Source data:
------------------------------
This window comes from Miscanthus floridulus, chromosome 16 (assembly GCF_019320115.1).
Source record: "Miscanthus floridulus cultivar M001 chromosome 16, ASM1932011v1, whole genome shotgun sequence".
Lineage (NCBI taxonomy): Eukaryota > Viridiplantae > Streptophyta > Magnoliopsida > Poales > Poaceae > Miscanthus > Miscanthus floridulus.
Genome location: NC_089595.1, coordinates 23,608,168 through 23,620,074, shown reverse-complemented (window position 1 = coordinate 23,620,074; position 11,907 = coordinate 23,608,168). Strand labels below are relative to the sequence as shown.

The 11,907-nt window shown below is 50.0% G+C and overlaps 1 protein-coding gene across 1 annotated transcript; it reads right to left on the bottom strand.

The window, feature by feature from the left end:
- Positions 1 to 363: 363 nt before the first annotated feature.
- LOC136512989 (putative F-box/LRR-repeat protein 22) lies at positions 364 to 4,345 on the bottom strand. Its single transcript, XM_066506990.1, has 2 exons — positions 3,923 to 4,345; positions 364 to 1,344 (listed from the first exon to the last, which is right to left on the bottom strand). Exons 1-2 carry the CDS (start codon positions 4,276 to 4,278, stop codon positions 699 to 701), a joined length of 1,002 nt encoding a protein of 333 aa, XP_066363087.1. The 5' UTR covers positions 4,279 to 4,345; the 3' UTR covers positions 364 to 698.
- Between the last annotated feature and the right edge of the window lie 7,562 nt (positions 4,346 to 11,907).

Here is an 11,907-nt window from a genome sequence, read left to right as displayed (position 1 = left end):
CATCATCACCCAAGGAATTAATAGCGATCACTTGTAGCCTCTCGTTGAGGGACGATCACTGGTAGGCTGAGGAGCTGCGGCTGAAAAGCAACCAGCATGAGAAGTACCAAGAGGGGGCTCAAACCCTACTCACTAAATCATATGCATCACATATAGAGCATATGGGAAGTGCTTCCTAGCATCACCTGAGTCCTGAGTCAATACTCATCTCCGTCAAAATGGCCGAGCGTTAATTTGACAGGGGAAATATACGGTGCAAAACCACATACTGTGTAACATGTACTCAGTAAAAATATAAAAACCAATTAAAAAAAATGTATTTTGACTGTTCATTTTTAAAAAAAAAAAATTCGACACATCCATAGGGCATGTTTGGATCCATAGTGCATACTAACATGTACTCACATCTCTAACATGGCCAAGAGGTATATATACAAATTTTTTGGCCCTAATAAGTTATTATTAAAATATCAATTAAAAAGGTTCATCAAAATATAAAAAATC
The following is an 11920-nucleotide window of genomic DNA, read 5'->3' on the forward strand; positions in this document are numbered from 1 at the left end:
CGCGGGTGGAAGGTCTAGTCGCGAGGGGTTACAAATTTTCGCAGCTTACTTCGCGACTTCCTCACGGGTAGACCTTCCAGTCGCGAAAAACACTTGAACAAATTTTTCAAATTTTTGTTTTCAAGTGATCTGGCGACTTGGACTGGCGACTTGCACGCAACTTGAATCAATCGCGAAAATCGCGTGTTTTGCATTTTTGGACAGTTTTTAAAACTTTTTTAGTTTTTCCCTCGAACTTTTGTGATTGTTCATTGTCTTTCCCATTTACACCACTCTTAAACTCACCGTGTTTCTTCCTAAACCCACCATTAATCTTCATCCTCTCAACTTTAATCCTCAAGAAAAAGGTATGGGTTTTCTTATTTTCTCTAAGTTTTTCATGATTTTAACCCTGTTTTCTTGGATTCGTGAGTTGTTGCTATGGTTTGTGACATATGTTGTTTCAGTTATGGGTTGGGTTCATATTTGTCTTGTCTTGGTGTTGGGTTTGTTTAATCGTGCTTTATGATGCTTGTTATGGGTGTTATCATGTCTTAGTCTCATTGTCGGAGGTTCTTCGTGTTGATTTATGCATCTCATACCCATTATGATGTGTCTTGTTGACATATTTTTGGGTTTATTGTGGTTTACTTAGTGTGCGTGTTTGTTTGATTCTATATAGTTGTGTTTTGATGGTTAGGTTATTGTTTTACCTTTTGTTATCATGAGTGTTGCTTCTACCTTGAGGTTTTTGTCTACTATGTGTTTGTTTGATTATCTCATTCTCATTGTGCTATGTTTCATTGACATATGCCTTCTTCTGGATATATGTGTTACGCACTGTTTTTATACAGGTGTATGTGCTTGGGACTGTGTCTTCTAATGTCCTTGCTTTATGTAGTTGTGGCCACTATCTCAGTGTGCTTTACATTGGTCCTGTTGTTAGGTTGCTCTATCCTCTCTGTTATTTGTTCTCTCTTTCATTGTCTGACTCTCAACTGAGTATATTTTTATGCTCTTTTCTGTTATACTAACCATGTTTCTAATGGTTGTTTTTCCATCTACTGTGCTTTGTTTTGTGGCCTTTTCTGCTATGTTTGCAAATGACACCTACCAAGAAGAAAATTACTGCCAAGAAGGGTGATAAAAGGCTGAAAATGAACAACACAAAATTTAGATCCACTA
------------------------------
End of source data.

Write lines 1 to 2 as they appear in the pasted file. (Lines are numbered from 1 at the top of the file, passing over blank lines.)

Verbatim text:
This window comes from Miscanthus floridulus, chromosome 16 (assembly GCF_019320115.1).
Source record: "Miscanthus floridulus cultivar M001 chromosome 16, ASM1932011v1, whole genome shotgun sequence".